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My Take: It doesn't matter who wrote the Bible
April 1st, 2011
01:00 AM ET

My Take: It doesn't matter who wrote the Bible

Editor’s note: David Hazony is the author of "The Ten Commandments: How Our Most Ancient Moral Text Can Renew Modern Life," published recently by Scribner.

By David Hazony, Special to CNN

I am a person of faith. But sometimes I like to step outside of faith and just think about things rationally. Usually this oscillation between faith and skepticism serves me well, with faith giving reason its moral bearings, and reason keeping faith, well, reasonable.

It’s a nice balancing act — except when the question of who wrote the Bible comes up. My Jewish faith tells me that Moses wrote the first five books of the Bible, known as the Torah or the Pentateuch. Reason tells me to be open to the idea that somebody else had a hand in it.

And there are definitely a few glitches in the text that back up those suspicions - notably the last eight verses of Deuteronomy, which describe Moses’ own death.

But try as I might, I just can’t believe that the Five Books of Moses were written by J, E, P and D – the four main authors whose oral traditions, biblical scholars say, were cobbled together to make the Torah. (The letters stand for the Jahwist, the Elohist, the Priestly source and the Deuteronomist. Those, we may assume, were not their real names.)

Call me an academic infidel.

I know, it’s been generations now that Bible study scholars at universities around the world have accepted as true that:

(a) the Pentateuch was composed over many centuries through these four oral traditions, which were later written down;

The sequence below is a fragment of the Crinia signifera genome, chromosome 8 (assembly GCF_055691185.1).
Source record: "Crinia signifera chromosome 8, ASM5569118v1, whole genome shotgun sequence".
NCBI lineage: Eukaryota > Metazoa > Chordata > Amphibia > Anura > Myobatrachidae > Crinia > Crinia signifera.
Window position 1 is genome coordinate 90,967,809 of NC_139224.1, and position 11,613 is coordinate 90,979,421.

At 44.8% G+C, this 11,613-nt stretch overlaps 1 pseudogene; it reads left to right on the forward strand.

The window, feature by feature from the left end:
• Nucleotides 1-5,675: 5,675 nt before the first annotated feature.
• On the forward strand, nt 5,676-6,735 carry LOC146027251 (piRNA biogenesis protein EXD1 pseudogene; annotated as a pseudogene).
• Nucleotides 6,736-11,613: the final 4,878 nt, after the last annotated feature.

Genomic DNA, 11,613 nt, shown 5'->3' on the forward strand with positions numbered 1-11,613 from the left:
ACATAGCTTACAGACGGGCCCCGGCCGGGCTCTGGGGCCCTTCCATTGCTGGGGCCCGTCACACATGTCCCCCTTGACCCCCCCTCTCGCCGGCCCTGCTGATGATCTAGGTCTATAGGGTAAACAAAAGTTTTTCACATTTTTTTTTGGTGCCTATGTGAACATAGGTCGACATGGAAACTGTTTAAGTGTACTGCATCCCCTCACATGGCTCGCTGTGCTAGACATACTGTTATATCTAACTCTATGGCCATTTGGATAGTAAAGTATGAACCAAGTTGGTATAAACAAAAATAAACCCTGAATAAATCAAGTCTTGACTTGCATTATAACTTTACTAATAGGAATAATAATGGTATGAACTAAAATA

(b) these main texts were woven together by an editor or series of editors living around the 6th century B.C.E.; and

(c) these different traditions are detectable by scholars today, to the point where you can justify entire conferences and an arena’s worth of endowed chairs to figure out not only the source document of every scrap of biblical text, but also the gender, political inclinations, subversive intentions, height, weight and personal traumas encumbering every one of its authors.

The first two are plausible, I suppose. But the third has always struck me as pure fantasy, the point where idle speculation gives way to heavily funded hubris. Of course, if I’m right about the third, the first two lose their authority as well.

Why don’t I buy it?

It’s not just because of how stark, uninspiring and vaguely European those four letters look in a byline. Nor is it the fact that in more than a century’s worth of digging up the Middle East by archaeologists, not a single trace of any of these postulated “source texts” has ever turned up. And it’s certainly not because the scholars’ approach contradicts my faith — after all, it was the willful suspension of faith that led me to consider it in the first place.

No, faith and skepticism dwell together in my confused bosom like pudding and pie.

Rather, my rebellion against these scholars comes from experience. Specifically, my experience as an editor.

It all started a few years back when, as the senior editor of a Jerusalem-based journal of public thought, I ran into trouble on a 10,000-word, brilliantly researched essay about Israeli social policy composed by the sweetest man on earth who, unfortunately wasn’t a stellar writer.

I spent a few weeks rewriting, moving things around, adding and cutting and sweating. Finally I passed it up the chain to Dan, my editor-in-chief.

"Hey Dan," I said. "Could you take a look at this? I added a whole paragraph in the conclusion. Tell me what you think."

A few days later I got it back, marked up in red ballpoint. On the last page, in the conclusion, he had written the words “This is the paragraph you added,” and drawn a huge red arrow.

But the arrow, alas, was pointing at the wrong paragraph.

You see, it turns out that it’s not very easy to reverse-engineer an editing job. To take an edited text and figure out, in retrospect, what changes it went through — it’s about a million times harder than those tenured, tortured Bible scholars will tell you.

Language is fluid and flexible, the product of the vagaries of the human soul. When an editor has free rein, he can make anything sound like he’d written it himself, or like the author’s own voice, or something else entirely. It all depends on his aims, his training, his talent and the quality of his coffee that morning. A good editor is a ventriloquist of the written word.

That’s when I started to suspect that what Bible scholars claim they’re doing — telling you what the “original” Bible looked like — might be, in fact, impossible to do.